The reader should be able to identify with and care about the characters.
You do, of course, identify with Hannibal Lechter. You do? Stay away from me.

The main character should be introduced before setting, so that the setting can be introduced from the point of view of the character.
But didn’t God wait until halfway through the Bible to bring in Jesus? What a crappy writer that God is.

Weather can be an important part of setting.
“It was a dark and stormy night.” If it is good enough for Snoopy it is good enough for me.

Profanity and vulgarisms can be used where they seem appropriate. Overuse amounts to author intrusion and can interrupt the reader’s belief in the story.
This is especially true for rap. Please never curse in a rap song. It is vulgar.

However, don’t try to find too many different ways to say “said.”
“Hello,” he lied. Hmmm……

The theme of a story is often abstract and not addressed directly in the narrative.
Especially in my blogs.

Don’t mention just a tree; say what kind of tree it was.
          Master Spy Edward “Old Knickers” O’Brien had been on the trail for days. His quarry, Hans Brickface, had been meeting with several suppliers of highly illegal ammunition and O’Brien’s superiors at MI5 were concerned that the weaponry would be funneled to the IRA for terrorism against British politicians.
          Brickface had cleverly set up a meeting with his contacts in the center of Leary Park in Glasgow. More than just hiding in plain sight, it offered an unobstructed view in all directions. If he were being followed, his pursuer would have to break cover and show himself.
         Master Spy O’Brien needed to get closer in order to identify the contact. It was vital for the security of the nation. The only cover was afforded by a large tree near Brickface and his contact.
          Larches are conifers
in the genus Larix, in the family Pinaceae. They are native to much of the cooler temperate northern hemisphere, on lowlands in the far north, and high on mountains  further south. Larches are among the dominant plants in the immense boreal forest of Russia and Canada.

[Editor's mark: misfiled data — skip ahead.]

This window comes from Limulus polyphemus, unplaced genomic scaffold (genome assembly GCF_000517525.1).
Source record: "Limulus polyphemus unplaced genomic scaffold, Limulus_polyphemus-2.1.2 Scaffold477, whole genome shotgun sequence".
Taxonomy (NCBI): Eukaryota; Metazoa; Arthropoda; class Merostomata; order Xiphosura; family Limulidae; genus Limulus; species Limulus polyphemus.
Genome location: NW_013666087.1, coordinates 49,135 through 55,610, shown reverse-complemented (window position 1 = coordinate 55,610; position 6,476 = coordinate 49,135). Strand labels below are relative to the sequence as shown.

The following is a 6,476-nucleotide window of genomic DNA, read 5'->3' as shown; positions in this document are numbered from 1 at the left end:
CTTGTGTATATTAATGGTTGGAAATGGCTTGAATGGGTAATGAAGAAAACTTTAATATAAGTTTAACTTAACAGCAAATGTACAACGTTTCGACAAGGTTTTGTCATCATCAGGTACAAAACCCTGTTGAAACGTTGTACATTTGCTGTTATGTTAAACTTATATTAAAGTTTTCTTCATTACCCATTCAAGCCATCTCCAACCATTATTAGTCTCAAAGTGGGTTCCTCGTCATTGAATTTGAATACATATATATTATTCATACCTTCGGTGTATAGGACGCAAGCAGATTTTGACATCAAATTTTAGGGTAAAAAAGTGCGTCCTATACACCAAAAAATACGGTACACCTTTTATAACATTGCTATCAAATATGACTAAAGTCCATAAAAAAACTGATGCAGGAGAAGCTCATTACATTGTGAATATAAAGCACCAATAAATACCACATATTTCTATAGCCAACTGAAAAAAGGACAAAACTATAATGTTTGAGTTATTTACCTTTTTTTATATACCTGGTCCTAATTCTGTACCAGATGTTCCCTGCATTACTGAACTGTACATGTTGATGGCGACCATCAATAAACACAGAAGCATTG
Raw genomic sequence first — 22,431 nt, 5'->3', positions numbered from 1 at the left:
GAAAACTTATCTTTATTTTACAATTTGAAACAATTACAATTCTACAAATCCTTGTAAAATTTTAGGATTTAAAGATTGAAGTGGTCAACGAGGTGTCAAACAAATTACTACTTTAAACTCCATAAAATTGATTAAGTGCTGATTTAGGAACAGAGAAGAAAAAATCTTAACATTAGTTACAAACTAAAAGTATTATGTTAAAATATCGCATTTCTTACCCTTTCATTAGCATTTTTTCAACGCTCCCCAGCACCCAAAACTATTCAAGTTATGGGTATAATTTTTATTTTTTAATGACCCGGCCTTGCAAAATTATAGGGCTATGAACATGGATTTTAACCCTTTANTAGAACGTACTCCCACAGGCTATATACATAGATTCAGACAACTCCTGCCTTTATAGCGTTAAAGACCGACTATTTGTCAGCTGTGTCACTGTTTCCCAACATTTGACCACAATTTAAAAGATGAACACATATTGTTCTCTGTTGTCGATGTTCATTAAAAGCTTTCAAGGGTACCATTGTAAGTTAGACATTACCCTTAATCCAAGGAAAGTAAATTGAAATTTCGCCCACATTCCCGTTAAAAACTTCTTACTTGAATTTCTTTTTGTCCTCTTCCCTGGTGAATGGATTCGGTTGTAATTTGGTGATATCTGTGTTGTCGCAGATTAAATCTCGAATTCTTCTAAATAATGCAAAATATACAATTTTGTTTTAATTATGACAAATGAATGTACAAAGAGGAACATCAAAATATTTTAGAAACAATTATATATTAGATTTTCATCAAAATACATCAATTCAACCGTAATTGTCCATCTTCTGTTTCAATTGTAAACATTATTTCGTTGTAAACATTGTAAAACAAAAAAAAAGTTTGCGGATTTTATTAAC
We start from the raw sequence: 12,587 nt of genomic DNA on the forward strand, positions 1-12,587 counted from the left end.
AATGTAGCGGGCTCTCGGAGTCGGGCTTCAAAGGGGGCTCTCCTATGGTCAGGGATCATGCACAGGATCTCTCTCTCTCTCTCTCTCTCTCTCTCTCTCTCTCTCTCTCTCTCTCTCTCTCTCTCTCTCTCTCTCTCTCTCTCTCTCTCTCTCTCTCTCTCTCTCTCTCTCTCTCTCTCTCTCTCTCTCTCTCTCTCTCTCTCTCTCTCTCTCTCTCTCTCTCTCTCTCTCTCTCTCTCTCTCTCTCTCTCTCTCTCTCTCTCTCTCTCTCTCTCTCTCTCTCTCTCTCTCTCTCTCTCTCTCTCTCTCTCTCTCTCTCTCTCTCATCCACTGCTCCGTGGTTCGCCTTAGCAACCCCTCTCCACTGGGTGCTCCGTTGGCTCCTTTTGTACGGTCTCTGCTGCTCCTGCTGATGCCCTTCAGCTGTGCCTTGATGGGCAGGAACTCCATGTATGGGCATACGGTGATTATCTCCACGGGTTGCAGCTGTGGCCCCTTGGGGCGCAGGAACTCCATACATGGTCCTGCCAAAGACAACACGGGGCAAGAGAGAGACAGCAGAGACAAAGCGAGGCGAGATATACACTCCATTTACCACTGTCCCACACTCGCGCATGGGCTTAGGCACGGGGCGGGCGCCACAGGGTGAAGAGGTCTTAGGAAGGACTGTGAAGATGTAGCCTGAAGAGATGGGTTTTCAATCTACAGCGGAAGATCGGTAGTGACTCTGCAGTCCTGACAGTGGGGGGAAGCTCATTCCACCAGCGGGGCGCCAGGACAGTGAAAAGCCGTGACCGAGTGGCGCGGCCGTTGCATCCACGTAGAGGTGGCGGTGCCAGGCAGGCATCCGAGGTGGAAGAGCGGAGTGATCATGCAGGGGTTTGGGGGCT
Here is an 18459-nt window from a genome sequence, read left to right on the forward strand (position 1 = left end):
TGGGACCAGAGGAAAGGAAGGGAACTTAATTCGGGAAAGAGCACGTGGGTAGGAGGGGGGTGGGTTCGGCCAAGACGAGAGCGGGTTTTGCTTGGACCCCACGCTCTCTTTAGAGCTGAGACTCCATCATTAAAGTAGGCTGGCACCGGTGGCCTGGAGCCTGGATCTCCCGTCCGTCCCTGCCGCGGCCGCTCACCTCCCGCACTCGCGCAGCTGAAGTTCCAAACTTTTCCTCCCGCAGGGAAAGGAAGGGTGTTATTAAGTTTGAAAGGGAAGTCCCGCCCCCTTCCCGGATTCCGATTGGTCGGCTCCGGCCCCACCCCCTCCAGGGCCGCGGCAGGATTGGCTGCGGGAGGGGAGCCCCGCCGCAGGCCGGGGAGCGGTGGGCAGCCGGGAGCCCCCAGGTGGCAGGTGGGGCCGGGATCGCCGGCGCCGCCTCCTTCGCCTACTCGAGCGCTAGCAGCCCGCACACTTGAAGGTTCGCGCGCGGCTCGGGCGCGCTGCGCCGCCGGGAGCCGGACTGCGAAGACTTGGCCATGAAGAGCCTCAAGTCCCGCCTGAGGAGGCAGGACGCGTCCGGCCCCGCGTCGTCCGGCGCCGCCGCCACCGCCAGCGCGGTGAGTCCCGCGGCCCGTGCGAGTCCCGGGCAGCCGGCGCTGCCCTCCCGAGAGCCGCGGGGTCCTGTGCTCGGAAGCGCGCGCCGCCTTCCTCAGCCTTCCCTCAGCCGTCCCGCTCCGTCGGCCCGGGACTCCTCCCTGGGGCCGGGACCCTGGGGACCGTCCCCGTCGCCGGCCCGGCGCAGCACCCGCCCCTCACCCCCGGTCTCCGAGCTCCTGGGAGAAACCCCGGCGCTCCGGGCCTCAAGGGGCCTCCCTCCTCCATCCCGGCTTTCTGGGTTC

They are deciduous trees,
growing from 15-50 m tall. The shoots are dimorphic, with growth divided into long shoots typically 10-50 cm long and bearing several buds and short shoots only 1-2 mm long with only a single bud. The leaves are needle-like, 2-5 cm long, slender (under 1 mm wide). They are borne singly, spirally arranged on the long shoots, and in dense clusters of 20-50 needles on the short shoots. The needles turn yellow and fall in the late autumn, leaving the trees leafless through the winter.
          Larch cones
are erect, small, 1-9 cm long, green or purple, ripening brown 5-8 months after pollination; in about half the species the bract scales are long and visible, and in the others, short and hidden between the seed scales. Those native to northern regions have small cones (1-3 cm) with short bracts, with more southerly species tending to have longer cones (3-9 cm), often with exserted bracts, with the longest cones and bracts produced by the southernmost species, in the Himalaya.
          “Good thing this isn’t a spruce,” thought O’Brien. “They afford little cover this time of year.”
          As he inched his way to the tree, the Master Spy broke a small branch underfoot and the sound alerted Brickface. The criminal whirled and faced O’Brien.
          “Ah, not so-Master Spy Edward O’Brien! Did you really believe that you could capture me by hiding behind a maple tree?”
          “It is a larch,” O’Brien cleverly riposted.

Becoming a skilled typist (on a word processor) is extremely useful to a writer.
Shakespeare learned that lesson the hard way.

Avoid starting a story with dialogue…
“What utter rubbish!” I argue. “Evocative dialogue can draw a reader into a story!”

Don’t use clichés.
But I digress.

Avoid overused words
Has “blogslinging” caught on yet? Damn, I was sure that was going to be the hot catchphrase of the summer.

Every word can be used appropriately somewhere in some story.
If there is an appropriate story for “vaginal discharge” I don’t want to read it.

Scorning the work of a writer does not make that writer a better writer.
That’s for all you playa hatas out there.

Whatever rules or tips you read about writing you will be able to find some published work that violates them. Sometimes the violation is glaring and amounts to author intrusion. Other times the violation may actually help the story. Usually the latter occurs when the writer actually is an excellent wordsmith and deliberately, with great specific purpose, violates some rule or tip.
Finally, something that applies to me!

Thank you Dakota State!